We both dislike the increasing polarisation of our society into rich and poor. We both suspect it is exacerbated by low-wage immigration. However it is happening in countries with minimal immigration so there are other factors.


      • Maori numbers are low because Maori have decided Australia is better than NZ with 200,000 Maori calling Australia a better home.

        “At least 200,000 New Zealanders live in Australia today without a social security safety net or direct pathway to citizenship. They are ineligible for unemployment and sickness benefits, the National Disability Insurance Scheme, public housing in most states, federal disaster relief, and – with a new exception for those who arrived as dependent minors and have lived in Australia for a decade – student loans.”


        Liked by 1 person

      • Could not find any reference to Maori ethnicity in that link
        Can you please point to the particular paragraph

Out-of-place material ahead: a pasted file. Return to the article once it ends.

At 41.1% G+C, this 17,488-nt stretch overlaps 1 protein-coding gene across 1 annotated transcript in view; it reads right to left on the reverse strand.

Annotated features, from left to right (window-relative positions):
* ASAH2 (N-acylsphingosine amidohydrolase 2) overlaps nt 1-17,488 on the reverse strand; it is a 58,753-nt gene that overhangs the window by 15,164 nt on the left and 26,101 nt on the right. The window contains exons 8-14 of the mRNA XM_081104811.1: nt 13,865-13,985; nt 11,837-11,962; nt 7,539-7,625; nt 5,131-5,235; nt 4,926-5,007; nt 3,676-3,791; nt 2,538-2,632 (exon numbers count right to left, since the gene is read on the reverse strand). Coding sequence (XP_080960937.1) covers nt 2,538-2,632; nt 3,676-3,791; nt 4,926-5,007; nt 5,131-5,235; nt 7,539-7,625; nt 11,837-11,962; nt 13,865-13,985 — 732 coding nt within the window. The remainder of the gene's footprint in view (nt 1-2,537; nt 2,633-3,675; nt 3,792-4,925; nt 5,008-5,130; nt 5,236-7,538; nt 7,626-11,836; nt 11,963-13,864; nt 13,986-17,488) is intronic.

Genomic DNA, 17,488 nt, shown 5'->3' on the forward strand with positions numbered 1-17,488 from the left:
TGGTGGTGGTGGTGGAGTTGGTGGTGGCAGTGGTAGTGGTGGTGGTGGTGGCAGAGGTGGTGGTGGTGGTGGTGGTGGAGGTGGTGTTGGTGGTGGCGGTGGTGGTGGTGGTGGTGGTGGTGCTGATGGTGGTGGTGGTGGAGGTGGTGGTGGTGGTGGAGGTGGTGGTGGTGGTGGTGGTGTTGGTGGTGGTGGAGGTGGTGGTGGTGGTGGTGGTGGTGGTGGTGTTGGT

• ‘Paul Hamer is a Kairuruku/Research Associate at Victoria University of Wellington, New Zealand. He is an historian who has mainly worked for the Waitangi Tribunal and Te Puni Kōkiri. In recent years he has developed specialist knowledge about the migration of Māori to Australia. He authored a research report on this subject for Te Puni Kōkiri in 2007 after having been a visiting fellow at Griffith University in Brisbane in 2006. He is currently undertaking a PhD at Monash University, investigating the history of Māori inclusion and exclusion across the Tasman since 1793, with particular focus on the impact on Māori of the 2001 Australian law changes.”

        The author writes mainly Maori specific issues.

        “Māori Australians are Australians of Māori heritage. In 2013, there were approximately 140,000-170,000 people with Māori ancestry living in Australia. Māori Australians constitute Australia’s largest Polynesian ethnic group.”